Build bigger and stronger shoulders with the seated Arnold press
Want a lean, defined and athletic physique? It all starts at your shoulders. Here’s how to use the seated Arnold press to sculpt the big and broad delts you need to transform your dadbod into cover model material, says New Body Plan editorial director Joe Warner
The key to achieving a more athletic physique is increasing the size and width of your shoulders.
Sculpting big, broad and wide shoulders has a couple of instant – and major – benefits to creating the physique you want.
Firstly, wider shoulders make your entire torso appear bigger, stronger and more impressive. But even more significantly, greater upper-body width also creates the impression of a much narrower waist.
So even if you’re yet to shift your spare tyre, wider shoulders will make your middle seem far smaller. As well as create that desirable and aesthetically-pleasing V-shape torso that all elite athletes and sportsmen have.
One of the best moves to build the better shoulders you want is the seated Arnold press. Here’s how to do the move the smart way to get the results you want as quickly as you’d like!
Find your perfect fat-loss plan!
Take the New Body quiz!
What is the seated Arnold press?
The seated Arnold press is variation of the seated dumbbell shoulder press. Both moves share many similarities: they use dumbbells; you’re sitting down; and they work your shoulder muscles! There is one key difference, however, and that’s what makes the seated Arnold press so special.
How is the Arnold press different to other shoulder press moves?
The dumbbell shoulder press, barbell overhead press, Smith machine shoulder press or machine shoulder press all work your shoulder muscles the same way. You use your shoulders to press the weight up then lower it back down.
The seated Arnold press is different because the lifting and lowering phase of every single rep involve a rotational movement.
How? You start each rep holding the dumbbells in a palms-facing-you grip, then rotate your wrists as your press the weights up so end with arms straight and directly overhead with your palms facing forwards. You reverse this rotation as you lower the weights down to end up back in the start position.
This rotational movement works your shoulder muscles slightly different to all other shoulder moves. And it also trains the small stabilising muscles of the shoulder joint, called the rotator cuff muscles. Strengthening these muscles is very important for injury prevention and optimal shoulder mobility.
What muscles does the seated Arnold press work?
The main muscles worked in the seated Arnold press are the three muscles of the shoulders. They are also known as the anterior (or front) deltoids, lateral (or middle) deltoids and posterior (or rear) deltoids.
The rotator cuff muscles, which secure and stabilise the shoulder joint, are also recruited because of the rotational nature of each rep. And as will all pressing movements, the triceps (the muscles on the back of your upper arm) are also involved.
What weight should I use for the Arnold press?
The rotational movement of each seated Arnold press rep makes the move more challenging. So it’s likely you’ll have to lift lighter weights when doing this exercise compared with standard dumbbell shoulder pressing.
Being seated and having your body stabilised by the upright bench means you should be able to lift slightly heavier doing the seated Arnold press than the standing Arnold press. Do the moving standing up will also work your abs harder as they have to stabilise your torso.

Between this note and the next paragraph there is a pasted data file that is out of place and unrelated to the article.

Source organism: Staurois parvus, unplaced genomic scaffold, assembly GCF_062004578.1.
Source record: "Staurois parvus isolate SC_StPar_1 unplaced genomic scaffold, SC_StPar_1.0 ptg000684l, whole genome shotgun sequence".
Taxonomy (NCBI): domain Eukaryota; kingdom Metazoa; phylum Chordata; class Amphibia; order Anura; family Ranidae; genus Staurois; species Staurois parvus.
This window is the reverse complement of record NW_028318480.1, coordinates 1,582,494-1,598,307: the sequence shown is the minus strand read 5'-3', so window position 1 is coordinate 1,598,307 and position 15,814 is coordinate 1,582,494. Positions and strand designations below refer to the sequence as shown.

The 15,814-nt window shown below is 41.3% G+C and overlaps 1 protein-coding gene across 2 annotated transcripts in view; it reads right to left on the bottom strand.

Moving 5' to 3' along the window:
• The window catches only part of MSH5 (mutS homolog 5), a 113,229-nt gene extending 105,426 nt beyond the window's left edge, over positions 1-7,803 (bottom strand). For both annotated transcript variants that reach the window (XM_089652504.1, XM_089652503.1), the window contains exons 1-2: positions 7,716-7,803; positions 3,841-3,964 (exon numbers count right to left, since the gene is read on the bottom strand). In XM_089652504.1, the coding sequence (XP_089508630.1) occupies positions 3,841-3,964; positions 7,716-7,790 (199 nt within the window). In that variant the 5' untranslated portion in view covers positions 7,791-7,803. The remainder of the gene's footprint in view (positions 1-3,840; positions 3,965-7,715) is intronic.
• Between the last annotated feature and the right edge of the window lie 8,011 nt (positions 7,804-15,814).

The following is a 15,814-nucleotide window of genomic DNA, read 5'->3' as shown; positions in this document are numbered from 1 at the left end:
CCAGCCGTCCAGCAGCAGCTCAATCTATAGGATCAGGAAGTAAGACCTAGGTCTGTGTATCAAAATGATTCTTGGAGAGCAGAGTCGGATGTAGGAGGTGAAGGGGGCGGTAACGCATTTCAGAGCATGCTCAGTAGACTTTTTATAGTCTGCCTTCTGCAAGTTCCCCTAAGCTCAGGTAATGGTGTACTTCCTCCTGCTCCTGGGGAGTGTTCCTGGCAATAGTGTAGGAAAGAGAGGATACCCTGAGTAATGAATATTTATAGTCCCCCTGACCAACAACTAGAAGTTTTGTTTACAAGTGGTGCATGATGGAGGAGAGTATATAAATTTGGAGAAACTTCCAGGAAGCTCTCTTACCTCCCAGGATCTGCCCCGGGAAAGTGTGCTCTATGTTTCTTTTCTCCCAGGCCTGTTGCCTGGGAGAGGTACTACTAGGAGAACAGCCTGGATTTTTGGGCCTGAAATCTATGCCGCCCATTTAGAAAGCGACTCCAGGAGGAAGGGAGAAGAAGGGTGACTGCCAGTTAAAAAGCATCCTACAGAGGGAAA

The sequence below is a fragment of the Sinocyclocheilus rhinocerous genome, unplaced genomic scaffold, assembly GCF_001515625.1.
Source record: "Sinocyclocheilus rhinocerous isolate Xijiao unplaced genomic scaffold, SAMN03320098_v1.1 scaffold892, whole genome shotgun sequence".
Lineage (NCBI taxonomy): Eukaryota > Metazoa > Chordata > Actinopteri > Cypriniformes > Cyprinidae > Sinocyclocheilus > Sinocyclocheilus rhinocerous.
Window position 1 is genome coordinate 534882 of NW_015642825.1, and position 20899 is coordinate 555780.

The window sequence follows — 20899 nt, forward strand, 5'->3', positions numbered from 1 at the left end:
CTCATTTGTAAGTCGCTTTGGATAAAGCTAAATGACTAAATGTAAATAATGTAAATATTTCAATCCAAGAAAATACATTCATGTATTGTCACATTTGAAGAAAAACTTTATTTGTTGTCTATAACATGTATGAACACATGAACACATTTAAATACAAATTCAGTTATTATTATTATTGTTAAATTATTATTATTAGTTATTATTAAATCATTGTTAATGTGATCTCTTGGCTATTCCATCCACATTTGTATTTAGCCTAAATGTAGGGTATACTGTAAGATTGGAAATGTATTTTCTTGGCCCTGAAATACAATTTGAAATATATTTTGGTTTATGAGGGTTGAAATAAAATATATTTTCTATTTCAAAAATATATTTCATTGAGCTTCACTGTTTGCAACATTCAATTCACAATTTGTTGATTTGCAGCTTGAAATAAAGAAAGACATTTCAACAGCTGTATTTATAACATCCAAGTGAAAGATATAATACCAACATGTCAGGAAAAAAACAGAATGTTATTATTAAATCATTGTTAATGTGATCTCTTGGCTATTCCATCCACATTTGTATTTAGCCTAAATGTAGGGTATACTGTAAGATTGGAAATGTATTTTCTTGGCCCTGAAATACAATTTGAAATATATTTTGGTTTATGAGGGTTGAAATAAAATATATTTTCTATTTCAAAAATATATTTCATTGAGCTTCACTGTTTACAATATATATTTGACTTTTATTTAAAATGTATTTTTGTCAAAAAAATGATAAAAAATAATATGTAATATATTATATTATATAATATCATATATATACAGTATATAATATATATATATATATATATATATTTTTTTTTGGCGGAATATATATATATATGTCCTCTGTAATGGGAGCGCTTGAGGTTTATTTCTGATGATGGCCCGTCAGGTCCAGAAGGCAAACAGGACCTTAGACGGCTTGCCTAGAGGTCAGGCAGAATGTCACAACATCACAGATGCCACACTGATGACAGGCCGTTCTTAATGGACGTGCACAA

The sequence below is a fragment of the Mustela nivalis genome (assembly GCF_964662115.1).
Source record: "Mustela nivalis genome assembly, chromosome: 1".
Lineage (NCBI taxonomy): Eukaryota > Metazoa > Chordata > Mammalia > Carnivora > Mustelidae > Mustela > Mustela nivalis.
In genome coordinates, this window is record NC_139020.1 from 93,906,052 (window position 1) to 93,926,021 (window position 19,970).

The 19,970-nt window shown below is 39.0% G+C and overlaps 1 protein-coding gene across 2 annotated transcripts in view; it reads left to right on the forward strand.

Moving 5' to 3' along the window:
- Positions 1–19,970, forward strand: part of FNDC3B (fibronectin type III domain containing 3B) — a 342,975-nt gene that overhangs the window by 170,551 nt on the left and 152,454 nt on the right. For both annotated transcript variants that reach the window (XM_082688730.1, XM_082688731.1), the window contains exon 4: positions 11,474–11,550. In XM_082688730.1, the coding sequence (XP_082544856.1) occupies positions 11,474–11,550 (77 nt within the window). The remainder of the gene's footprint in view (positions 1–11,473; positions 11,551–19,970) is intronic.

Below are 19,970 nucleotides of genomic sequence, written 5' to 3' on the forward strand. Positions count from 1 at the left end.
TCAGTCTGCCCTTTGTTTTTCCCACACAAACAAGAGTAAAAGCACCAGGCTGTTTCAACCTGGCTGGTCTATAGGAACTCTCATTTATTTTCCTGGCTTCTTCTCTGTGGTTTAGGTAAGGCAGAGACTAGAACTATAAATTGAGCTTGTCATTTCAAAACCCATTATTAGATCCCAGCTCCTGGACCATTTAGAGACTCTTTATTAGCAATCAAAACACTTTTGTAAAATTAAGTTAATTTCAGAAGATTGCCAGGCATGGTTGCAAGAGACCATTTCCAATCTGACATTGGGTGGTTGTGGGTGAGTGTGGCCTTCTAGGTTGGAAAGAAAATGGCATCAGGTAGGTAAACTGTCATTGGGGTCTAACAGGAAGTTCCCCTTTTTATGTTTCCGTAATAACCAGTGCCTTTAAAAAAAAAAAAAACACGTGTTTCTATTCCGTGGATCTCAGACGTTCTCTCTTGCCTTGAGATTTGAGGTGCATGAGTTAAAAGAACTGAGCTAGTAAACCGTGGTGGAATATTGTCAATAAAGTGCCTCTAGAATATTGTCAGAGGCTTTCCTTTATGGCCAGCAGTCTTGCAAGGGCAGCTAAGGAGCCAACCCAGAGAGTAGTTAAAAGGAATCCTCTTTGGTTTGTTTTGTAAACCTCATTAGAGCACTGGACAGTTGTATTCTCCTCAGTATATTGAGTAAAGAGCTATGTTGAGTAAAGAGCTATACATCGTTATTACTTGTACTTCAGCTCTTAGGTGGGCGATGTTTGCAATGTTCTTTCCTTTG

Why should I do the seated Arnold press?
If you want bigger, stronger and more defined shoulders adding the seated Arnold press to your upper-body training toolkit is a no-brainer.
The move works your shoulders in a more intricate manner than any other shoulder pressing lift. And strengthening the small muscles and connective tissues that support the shoulder joint through its multiple planes of movement is something that will benefit everyone.
How do I do the seated Arnold press?
• Sit on an upright bench with your back pressed into the padded and your feet flat on the floor.
• Hold a dumbbell in each hand at shoulder height with your palms facing your face. This is the starting (bottom) position.
• Keeping your chest up and head in a neutral position, press the weights upwards.
• As you lift start to rotate your wrists so that by the time the weights are directly overhead with your arms straight, your palms are facing forward. This is the end (top) position.
• Slowly reverse the movement back down until the weights are back at shoulder height with your palms again facing your face. That’s one rep.
• Keep the rotational movement smooth and fluid and not sudden or jerky, both as you press the weights up and as you lower them back down.
How many sets and reps of the Arnold press should I do?
The seated Arnold press is an exercise best done with a lighter weight for more reps. Going too heavy and having to “force” reps can compromise the delicate shoulder joint and end in injury.
A good starting point if you’re new to this move is to do three sets of eight to 12 reps with a light weight. It’s more important to practice the movement pattern and feel confident doing it before increasing the weight.
When should I do the Arnold press?
The seated Arnold press can form part of a terrific warm-up routine for any shoulder session, or upper-body pressing workout. Keep the weight light and movements smooth to fully warm up and prepare your shoulder joint for the heavier work ahead.
You can also use the move for muscle-building purposes later on in your workout. The main consideration is to never go too heavy when you’re too tired or not fully warmed up. You never want to reach muscular failure with this move: the risks far outweigh the any rewards.
Find your perfect fat-loss plan!
Take the New Body quiz!